San Francisco Giants: One Rotation Fix Could Lie in Farm System


As the offseason approaches for the San Francisco Giants, the team’s biggest need has become increasingly clear. The starting pitching for the Giants has consistently been the team’s most glaring weakness throughout the season, and if the Giants want to continue their even-year success in 2016, that must be addressed.

More from Golden Gate Sports

Obviously Madison Bumgarner is the ace, and he isn’t going anywhere. After such a heavy workload between the 2014 regular season and postseason, Bumgarner proved that he is indeed still a workhorse this year, as he is approaching his fifth consecutive 200-inning season, and is chasing 20 wins, a milestone Giants’ pitchers haven’t achieved in more than two decades.

Jake Peavy will be back next year, in the final year of his two-year deal. He has been solid this season since returning from a hip and back ailment, but has proven incapable of consistently eating six or seven innings for the Giants. Matt Cain will also be returning, but he’s an even bigger question mark than Peavy. After elbow surgery last offseason left Cain with a new release point, he struggled to master his command, and left too many balls over the middle of the plate. Will an offseason of work, and a complete Spring Training help alleviate his control issues?

There’s Chris Heston, who has had a surprisingly good rookie season, but isn’t a lock to start next year. He was the savior of the rotation early in the year, but has seemed to wear down as the season got deeper and deeper. This next month could go a long way towards determining Heston’s possible status for next season.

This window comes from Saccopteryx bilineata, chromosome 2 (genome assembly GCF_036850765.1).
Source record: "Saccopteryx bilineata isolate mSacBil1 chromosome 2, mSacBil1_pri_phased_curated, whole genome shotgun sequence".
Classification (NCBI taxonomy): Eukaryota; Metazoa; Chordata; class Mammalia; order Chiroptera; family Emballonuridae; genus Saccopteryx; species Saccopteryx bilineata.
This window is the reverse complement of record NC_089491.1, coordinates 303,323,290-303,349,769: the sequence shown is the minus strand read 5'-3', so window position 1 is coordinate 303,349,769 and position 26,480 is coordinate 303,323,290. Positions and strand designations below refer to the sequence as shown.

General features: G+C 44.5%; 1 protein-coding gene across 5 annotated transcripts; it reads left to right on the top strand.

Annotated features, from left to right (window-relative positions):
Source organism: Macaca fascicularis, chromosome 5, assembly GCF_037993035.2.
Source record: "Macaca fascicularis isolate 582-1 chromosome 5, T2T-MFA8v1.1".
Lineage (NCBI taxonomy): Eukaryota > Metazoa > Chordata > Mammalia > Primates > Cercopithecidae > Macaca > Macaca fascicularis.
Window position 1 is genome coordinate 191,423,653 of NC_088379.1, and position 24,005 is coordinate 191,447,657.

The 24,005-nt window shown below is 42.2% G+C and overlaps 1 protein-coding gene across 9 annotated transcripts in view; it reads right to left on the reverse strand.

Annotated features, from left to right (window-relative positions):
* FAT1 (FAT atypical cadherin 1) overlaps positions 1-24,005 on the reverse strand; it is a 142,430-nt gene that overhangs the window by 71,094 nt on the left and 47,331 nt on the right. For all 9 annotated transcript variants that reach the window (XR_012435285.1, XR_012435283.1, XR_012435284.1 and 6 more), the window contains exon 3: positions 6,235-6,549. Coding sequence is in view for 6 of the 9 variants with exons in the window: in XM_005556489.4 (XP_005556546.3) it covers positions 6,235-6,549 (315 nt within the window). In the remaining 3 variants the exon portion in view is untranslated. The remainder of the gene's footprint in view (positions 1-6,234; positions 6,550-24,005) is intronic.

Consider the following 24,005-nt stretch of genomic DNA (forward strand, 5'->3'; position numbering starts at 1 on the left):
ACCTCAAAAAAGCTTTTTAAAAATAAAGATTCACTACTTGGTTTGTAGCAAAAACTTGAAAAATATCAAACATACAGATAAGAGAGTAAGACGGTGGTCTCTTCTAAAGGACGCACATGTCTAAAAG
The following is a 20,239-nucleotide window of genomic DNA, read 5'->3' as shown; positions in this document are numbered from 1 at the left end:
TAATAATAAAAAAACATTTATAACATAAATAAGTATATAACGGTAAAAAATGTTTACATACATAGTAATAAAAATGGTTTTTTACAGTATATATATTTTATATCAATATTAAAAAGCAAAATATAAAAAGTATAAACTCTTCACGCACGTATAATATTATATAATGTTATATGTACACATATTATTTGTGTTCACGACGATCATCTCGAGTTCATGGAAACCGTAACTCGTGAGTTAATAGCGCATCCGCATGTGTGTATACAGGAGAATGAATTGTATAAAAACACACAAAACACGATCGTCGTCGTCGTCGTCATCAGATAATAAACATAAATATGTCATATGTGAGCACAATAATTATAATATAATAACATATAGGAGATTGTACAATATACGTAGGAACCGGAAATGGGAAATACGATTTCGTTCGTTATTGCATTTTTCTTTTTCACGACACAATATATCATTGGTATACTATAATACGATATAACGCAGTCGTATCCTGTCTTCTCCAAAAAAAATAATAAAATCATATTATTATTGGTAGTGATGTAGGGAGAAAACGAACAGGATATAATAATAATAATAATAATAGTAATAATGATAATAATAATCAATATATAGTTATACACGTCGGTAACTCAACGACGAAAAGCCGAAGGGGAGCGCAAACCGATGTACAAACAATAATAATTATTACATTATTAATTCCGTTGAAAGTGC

Tim Hudson is most likely retiring after this year. Tim Lincecum and Ryan Vogelsong are both free agents after this season is up, and the future is very murky for both. Trade deadline acquisition Mike Leake will also be a free agent. Leake and the Giants have expressed mutual interest for working on a deal after the season, but the unpredictability of free agency makes it impossible to tell right now if they will get a deal done.

More from San Francisco Giants

There are more variables in the Giants’ rotation than an algebra textbook. With a truckload of money coming off the books this offseason, the Giants are expected to be big players in free agency, especially for a starting pitcher, of which there will be plenty to choose from.

A stud free agent, mainly to fill the role of number-two pitcher behind Bumgarner, certainly seems like a necessity. But the back end of the rotation has to get stronger as well. One solution for that issue could already be in the farm system, in the form of Clayton Blackburn.

While most of the attention in the Giants’ organization is on pitchers like Tyler Beede and Kyle Crick, Blackburn has quietly established himself as a nice prospect, and at just 22 years old, there’s still plenty of room to grow.